Council Adopts FY 2018 Budget

The Lexington-Fayette Urban County Government (LFUCG) begins a new fiscal year on July 1st of every calendar year.  Therefore Council must adopt the Fiscal Year 2018 (FY18) budget before the end of June 2017.   I am pleased to report my colleagues and I approved the budget on schedule at last night’s (6/22/17) Council Meeting.  You can view the FY18 budget ordinance and its formal path before Council here.

The most significant change to the FY18 budget versus previous years is the addition of 30 new police officers, the largest one-year increase for Lexington police since the city and county merged governments in 1974.  Also included is sustained funding for the One Lexington Director, a staff person who will coordinate a community-wide response to drugs and crime.  Council revisions to the Mayor’s Proposed Budget (MPB) were relatively few but included adding 12 staff to Fire & EMS as well as debt service for bonding the connection for Citation Boulevard and Winburn Drive.  To support these and other changes, Council reallocated budget funds, perhaps most notably $500,000 combined from the Jobs Fund and the Public Infrastructure Fund.  You can see the complete, detailed list of adopted Council revisions here.  The list includes recommendations from Council and late budget updates from the Administration.  For reference, the original MPB is available here.

The FY18 adopted budget was the result of a process I believe gets progressively better each year.  Communication has improved, and the congenial norms of Council help us focus on doing good work.  Much of our discussion during our final Budget Committee of the Whole Meeting focused on how to increase staffing sustainably for a growing population.  Lexington has seen robust economic growth, but projections for the upcoming years suggest a plateau in the rate of increase.  As part of our budget conversation, we also discussed ways to best support our signature rural area, including using PDR funding for Castleton Lyons.  While a majority of Council did not support this item for FY18, we will continue to look for ways to preserve our iconic bluegrass.

I am thankful to my colleagues for contributing to a smooth process.  As a Council, we will continue to look for ways to improve.  I appreciate the thoughtfulness of my fellow Councilmembers who have chosen to withhold many important priorities until we can review the fund balance in the fall.  I am also grateful to the work of Administration in crafting the budget and the thoughtfulness from the public’s engagement.

 

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Message of Affirmation for Lexington’s Immigrants

I am the child of a refugee and immigrant. As a child, my father fled with his parents and little sister from oppression and persecution in Russia, arriving at Ellis Island in 1923.  So I have a personal reason to deeply value the openness and inclusion experienced by so many immigrants as they were welcomed to our country.  I have worked in my public life to ensure we continue to be that place of welcome.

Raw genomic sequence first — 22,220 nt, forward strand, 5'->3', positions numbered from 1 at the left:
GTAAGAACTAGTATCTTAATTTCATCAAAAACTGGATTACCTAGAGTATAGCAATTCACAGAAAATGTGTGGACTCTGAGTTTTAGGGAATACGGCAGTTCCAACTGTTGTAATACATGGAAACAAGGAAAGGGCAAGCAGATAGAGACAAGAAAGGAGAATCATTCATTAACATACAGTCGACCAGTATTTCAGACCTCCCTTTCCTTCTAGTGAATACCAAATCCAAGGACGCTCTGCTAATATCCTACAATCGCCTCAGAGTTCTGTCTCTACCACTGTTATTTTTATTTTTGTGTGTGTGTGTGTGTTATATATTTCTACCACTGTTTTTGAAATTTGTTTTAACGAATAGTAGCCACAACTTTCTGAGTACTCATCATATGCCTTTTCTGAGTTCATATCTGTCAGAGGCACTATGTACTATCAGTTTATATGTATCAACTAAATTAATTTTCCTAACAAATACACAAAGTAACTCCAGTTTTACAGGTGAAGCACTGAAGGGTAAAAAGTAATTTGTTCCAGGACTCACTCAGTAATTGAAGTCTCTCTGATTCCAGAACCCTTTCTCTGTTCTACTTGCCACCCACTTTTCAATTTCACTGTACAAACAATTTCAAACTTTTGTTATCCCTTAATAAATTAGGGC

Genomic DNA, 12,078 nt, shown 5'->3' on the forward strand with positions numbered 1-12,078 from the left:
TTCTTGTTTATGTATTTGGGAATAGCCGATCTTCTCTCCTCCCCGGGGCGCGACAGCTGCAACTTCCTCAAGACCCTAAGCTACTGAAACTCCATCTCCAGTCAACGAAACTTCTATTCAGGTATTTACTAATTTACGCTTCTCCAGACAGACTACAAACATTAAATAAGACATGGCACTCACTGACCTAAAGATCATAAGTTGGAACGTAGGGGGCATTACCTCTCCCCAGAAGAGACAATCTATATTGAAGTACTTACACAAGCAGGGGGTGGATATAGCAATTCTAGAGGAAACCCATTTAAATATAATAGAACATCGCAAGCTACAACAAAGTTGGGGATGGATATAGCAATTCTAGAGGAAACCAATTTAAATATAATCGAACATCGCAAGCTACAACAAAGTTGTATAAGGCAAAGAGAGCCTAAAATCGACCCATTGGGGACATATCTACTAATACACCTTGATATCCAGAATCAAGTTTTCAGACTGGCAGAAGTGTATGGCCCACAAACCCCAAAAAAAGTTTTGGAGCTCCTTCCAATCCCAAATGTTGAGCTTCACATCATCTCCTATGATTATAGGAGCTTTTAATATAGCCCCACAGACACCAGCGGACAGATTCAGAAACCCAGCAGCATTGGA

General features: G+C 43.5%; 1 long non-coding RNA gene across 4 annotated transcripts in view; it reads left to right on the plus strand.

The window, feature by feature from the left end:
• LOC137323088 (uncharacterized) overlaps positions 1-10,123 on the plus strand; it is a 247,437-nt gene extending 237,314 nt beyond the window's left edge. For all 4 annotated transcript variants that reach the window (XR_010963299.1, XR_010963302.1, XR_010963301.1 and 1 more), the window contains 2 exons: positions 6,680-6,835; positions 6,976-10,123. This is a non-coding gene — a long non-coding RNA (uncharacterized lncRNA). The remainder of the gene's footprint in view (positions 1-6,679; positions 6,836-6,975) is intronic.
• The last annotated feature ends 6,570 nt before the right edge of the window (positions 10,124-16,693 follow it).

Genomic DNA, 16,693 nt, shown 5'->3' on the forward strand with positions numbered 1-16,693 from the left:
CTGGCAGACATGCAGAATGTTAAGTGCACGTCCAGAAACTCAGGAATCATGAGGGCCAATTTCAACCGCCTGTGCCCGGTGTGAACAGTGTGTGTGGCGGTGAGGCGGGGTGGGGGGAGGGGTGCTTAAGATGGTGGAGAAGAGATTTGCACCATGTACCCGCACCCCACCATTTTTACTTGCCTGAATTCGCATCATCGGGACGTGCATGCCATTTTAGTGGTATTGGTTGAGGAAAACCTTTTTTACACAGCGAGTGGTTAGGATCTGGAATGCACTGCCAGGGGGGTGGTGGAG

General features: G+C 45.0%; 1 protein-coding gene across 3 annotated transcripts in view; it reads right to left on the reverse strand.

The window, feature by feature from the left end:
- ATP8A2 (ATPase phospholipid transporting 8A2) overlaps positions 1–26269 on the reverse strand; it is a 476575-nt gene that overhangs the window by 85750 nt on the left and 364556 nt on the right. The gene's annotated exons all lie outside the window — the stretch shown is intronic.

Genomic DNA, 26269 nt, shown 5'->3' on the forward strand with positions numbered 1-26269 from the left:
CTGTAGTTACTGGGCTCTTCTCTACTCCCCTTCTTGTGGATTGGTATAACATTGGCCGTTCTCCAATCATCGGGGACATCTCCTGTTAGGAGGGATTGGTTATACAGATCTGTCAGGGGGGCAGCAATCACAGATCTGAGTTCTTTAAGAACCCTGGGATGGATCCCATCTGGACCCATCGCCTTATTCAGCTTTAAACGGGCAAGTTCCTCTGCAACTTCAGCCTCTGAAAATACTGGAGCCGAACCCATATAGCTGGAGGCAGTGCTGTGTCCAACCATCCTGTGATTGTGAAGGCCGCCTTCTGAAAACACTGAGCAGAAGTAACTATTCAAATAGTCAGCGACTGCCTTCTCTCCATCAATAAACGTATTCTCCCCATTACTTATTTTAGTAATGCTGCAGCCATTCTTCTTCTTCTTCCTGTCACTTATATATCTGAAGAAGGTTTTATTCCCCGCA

In response to community fears, some colleagues and I put together a public service announcement emphasizing how much Lexington values its immigrant community. Please feel free to share this message of affirmation and inclusion.


 To learn more about how GlobalLex is making Lexington more welcoming for all, please see my earlier blog post here.

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Council to Update Economic Development Zoning Ordinance

On Thursday, May 11, 2017 Council approved the first reading of legislation to amend the zoning ordinance for Economic Development zones in the Expansion Area.  The ordinance that will be updated is Article 23A-10, which you can read here.  As a reminder, legislation must receive two readings at Council Meetings before becoming law.  The second reading of the amending ordinance is scheduled for the upcoming Council Meeting, which will be on Thursday, May 25, 2017 at 6 pm.  For those who have followed this issue, an earlier version of the ordinance received a first reading on September 29, 2016.  The ordinance has received substantive changes since then, which is why a new first reading was necessary.

The overarching intent of the zoning ordinance text amendment (ZOTA) is to help the Economic Development zones better fulfill their purpose, which is to foster contextually appropriate development that creates high paying jobs.  The revisions make an increasingly popular form of development—mixed used—easier to do.  Mixed used developments, for example, often combine residential units, cultural amenities, and businesses in a manner that lets individuals live where they work with nearby restaurants.  To get additional background on the reasons for advancing the ZOTA, please see this video of the December 1, 2016 Council Workshop.